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Tractor Time Episode 18: Charles Walters, Then, Today and Tomorrow (from 2006)

Welcome to another episode of Tractor Time, brought to you by Acres USA, the Voice of Eco-Agriculture. I’m your host, Ryan Slabaugh, the GM and publisher of Acres U.S.A.

Charles Walters

Charles Walters. His talk in this podcast was recorded in 2006 in Minneapolis, Minnesota.

Last week, I took a trip. I spent about 36 hours in the car driving from Colorado to Illinois, down to Columbia, Missouri, back to Illinois, and back home to Colorado. For a few days while I was in Missouri, I spent time at a sacred ground to us. At the University of Missouri, hidden among the tall brick buildings, is an open space called “Sanborn Field,” run by a guy named Tim Reinbott. You probably recognize the name if you’ve ever been to our conference.

There, Tim has built and preserved what a professor named William Albrecht built there a century ago. Prof. Albrecht started test plots in hopes of showing what happens when you grow corn, continuously without fertilizer or manure, and what that does to the soil. I’ll save you the suspense. It looks terrible. The stalks, miniature compared to the other, more well-fed test plots, were brown and only about two feet tall. (Here’s a link to a research site where you can find a lot of Albrecht’s published papers.)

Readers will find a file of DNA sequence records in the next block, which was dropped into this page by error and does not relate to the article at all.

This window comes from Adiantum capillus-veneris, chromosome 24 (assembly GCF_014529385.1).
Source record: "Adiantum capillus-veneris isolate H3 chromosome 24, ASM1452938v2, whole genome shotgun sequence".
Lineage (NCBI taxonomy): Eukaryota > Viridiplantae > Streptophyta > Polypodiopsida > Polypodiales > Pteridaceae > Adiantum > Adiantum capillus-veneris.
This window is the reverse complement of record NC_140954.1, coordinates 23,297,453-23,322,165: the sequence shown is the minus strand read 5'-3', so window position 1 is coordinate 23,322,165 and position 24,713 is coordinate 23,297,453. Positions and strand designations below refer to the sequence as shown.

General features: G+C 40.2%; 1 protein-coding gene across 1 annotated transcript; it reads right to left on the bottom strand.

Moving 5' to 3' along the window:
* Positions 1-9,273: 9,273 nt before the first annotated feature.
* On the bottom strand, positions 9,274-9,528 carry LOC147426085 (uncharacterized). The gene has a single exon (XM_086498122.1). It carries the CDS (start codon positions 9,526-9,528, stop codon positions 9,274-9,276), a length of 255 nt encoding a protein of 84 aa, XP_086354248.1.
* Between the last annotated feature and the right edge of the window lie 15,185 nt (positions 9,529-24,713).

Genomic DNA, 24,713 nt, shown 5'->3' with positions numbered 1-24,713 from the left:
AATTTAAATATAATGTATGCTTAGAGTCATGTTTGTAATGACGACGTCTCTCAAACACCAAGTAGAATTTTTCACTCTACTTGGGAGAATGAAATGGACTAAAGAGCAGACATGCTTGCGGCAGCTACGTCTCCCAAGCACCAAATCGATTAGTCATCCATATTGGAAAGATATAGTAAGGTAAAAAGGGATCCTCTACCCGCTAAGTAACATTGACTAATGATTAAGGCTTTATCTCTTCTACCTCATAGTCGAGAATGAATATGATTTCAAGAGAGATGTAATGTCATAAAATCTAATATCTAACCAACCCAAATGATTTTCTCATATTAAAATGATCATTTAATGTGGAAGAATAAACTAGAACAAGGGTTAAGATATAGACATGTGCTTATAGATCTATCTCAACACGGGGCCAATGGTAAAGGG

Here’s Tim talking about that field.

The video was captured in July 2018 near these fields that Charles Walters met William Albrecht for the first time. Charles, while trying to piece together the information that would build the foundation for Acres U.S.A.’s belief in ecology-based agriculture, found scientists he kept interviewing telling him about Albrecht. Charles being Charles, he did his research and found out Prof. Albrecht was just down the road a couple hours. He called the university, and they told him not to bother. But, again, Charles being Charles, he got in the car anyway and drove to meet the scientist. When he knocked on the door, a voice boomed out, “Don’t knock when you enter and leave the same way.” Charles walked in – and I learned all this from his son, Fred – and when Charles walked in, without even an introduction, said, “You must be from Western Kansas. You have good teeth.”

Albrecht had pioneered research to connect local food to local health. It’s science that more should understand today. He pulled dental records from the military and matched those with the amount of calcium found in the soil and they matched. It’s an incredible study, still available for free on the University of Missouri’s academic research site.

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